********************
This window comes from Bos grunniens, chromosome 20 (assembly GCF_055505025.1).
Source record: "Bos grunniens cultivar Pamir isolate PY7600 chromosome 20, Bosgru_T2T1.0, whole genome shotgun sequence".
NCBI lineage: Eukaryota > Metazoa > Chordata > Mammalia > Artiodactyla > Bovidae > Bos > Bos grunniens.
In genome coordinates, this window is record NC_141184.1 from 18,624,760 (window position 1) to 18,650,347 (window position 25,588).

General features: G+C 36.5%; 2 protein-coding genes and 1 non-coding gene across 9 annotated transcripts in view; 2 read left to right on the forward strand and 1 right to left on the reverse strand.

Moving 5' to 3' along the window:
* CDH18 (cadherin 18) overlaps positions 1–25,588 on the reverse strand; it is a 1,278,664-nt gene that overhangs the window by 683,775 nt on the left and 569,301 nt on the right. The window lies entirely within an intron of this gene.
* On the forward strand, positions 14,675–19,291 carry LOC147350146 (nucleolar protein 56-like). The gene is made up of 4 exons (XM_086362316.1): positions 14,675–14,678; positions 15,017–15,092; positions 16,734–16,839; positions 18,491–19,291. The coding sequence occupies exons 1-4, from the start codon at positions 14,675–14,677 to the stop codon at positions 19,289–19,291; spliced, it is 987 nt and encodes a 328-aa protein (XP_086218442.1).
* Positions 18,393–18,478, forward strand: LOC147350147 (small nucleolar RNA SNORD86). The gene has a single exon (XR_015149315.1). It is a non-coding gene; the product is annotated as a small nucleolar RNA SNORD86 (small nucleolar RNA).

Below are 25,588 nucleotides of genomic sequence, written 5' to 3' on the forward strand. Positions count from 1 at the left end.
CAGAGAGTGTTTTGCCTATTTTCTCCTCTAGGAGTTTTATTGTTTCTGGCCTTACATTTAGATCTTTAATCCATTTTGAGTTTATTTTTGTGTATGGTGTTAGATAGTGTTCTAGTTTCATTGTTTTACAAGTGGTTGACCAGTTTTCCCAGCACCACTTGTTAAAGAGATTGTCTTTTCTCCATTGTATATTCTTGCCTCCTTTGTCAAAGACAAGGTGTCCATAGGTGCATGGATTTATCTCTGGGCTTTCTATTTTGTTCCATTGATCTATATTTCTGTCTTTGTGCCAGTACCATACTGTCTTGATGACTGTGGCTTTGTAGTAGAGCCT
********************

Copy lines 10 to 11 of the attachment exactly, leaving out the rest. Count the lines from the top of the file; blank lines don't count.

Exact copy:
Below are 25,588 nucleotides of genomic sequence, written 5' to 3' on the forward strand. Positions count from 1 at the left end.
CAGAGAGTGTTTTGCCTATTTTCTCCTCTAGGAGTTTTATTGTTTCTGGCCTTACATTTAGATCTTTAATCCATTTTGAGTTTATTTTTGTGTATGGTGTTAGATAGTGTTCTAGTTTCATTGTTTTACAAGTGGTTGACCAGTTTTCCCAGCACCACTTGTTAAAGAGATTGTCTTTTCTCCATTGTATATTCTTGCCTCCTTTGTCAAAGACAAGGTGTCCATAGGTGCATGGATTTATCTCTGGGCTTTCTATTTTGTTCCATTGATCTATATTTCTGTCTTTGTGCCAGTACCATACTGTCTTGATGACTGTGGCTTTGTAGTAGAGCCT